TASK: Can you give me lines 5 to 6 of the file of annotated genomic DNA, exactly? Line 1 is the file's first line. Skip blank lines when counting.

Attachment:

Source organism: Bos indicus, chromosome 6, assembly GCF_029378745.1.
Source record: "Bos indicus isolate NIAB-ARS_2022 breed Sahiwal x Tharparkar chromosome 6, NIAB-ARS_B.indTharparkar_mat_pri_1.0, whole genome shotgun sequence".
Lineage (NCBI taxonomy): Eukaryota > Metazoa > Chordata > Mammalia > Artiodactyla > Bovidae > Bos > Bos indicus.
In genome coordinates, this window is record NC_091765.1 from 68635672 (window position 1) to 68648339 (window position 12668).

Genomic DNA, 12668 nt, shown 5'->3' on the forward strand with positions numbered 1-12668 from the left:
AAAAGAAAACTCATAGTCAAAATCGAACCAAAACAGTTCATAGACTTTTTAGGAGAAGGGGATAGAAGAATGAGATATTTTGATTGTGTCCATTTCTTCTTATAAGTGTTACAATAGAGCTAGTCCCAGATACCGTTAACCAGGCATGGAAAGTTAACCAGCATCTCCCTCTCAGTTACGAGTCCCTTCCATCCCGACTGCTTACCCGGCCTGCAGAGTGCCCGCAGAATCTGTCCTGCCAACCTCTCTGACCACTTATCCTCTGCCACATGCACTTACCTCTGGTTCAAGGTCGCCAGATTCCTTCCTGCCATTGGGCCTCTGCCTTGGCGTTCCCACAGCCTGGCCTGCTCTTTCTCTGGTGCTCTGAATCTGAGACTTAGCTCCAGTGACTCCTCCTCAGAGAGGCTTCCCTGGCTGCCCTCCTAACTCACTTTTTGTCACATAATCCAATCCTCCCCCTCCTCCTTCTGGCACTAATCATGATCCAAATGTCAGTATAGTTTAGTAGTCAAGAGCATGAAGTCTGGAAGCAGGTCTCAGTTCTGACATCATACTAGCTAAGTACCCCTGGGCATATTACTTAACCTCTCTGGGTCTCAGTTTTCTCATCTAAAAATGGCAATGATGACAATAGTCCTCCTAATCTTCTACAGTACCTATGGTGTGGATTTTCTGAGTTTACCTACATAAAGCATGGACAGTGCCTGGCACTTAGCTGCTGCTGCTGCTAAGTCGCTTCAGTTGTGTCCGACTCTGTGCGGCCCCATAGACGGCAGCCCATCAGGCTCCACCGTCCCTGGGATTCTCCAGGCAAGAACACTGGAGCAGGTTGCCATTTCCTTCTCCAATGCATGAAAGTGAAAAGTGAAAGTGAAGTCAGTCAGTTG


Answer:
Genomic DNA, 12668 nt, shown 5'->3' on the forward strand with positions numbered 1-12668 from the left:
AAAAGAAAACTCATAGTCAAAATCGAACCAAAACAGTTCATAGACTTTTTAGGAGAAGGGGATAGAAGAATGAGATATTTTGATTGTGTCCATTTCTTCTTATAAGTGTTACAATAGAGCTAGTCCCAGATACCGTTAACCAGGCATGGAAAGTTAACCAGCATCTCCCTCTCAGTTACGAGTCCCTTCCATCCCGACTGCTTACCCGGCCTGCAGAGTGCCCGCAGAATCTGTCCTGCCAACCTCTCTGACCACTTATCCTCTGCCACATGCACTTACCTCTGGTTCAAGGTCGCCAGATTCCTTCCTGCCATTGGGCCTCTGCCTTGGCGTTCCCACAGCCTGGCCTGCTCTTTCTCTGGTGCTCTGAATCTGAGACTTAGCTCCAGTGACTCCTCCTCAGAGAGGCTTCCCTGGCTGCCCTCCTAACTCACTTTTTGTCACATAATCCAATCCTCCCCCTCCTCCTTCTGGCACTAATCATGATCCAAATGTCAGTATAGTTTAGTAGTCAAGAGCATGAAGTCTGGAAGCAGGTCTCAGTTCTGACATCATACTAGCTAAGTACCCCTGGGCATATTACTTAACCTCTCTGGGTCTCAGTTTTCTCATCTAAAAATGGCAATGATGACAATAGTCCTCCTAATCTTCTACAGTACCTATGGTGTGGATTTTCTGAGTTTACCTACATAAAGCATGGACAGTGCCTGGCACTTAGCTGCTGCTGCTGCTAAGTCGCTTCAGTTGTGTCCGACTCTGTGCGGCCCCATAGACGGCAGCCCATCAGGCTCCACCGTCCCTGGGATTCTCCAGGCAAGAACACTGGAGCAGGTTGCCATTTCCTTCTCCAATGCATGAAAGTGAAAAGTGAAAGTGAAGTCAGTCAGTTG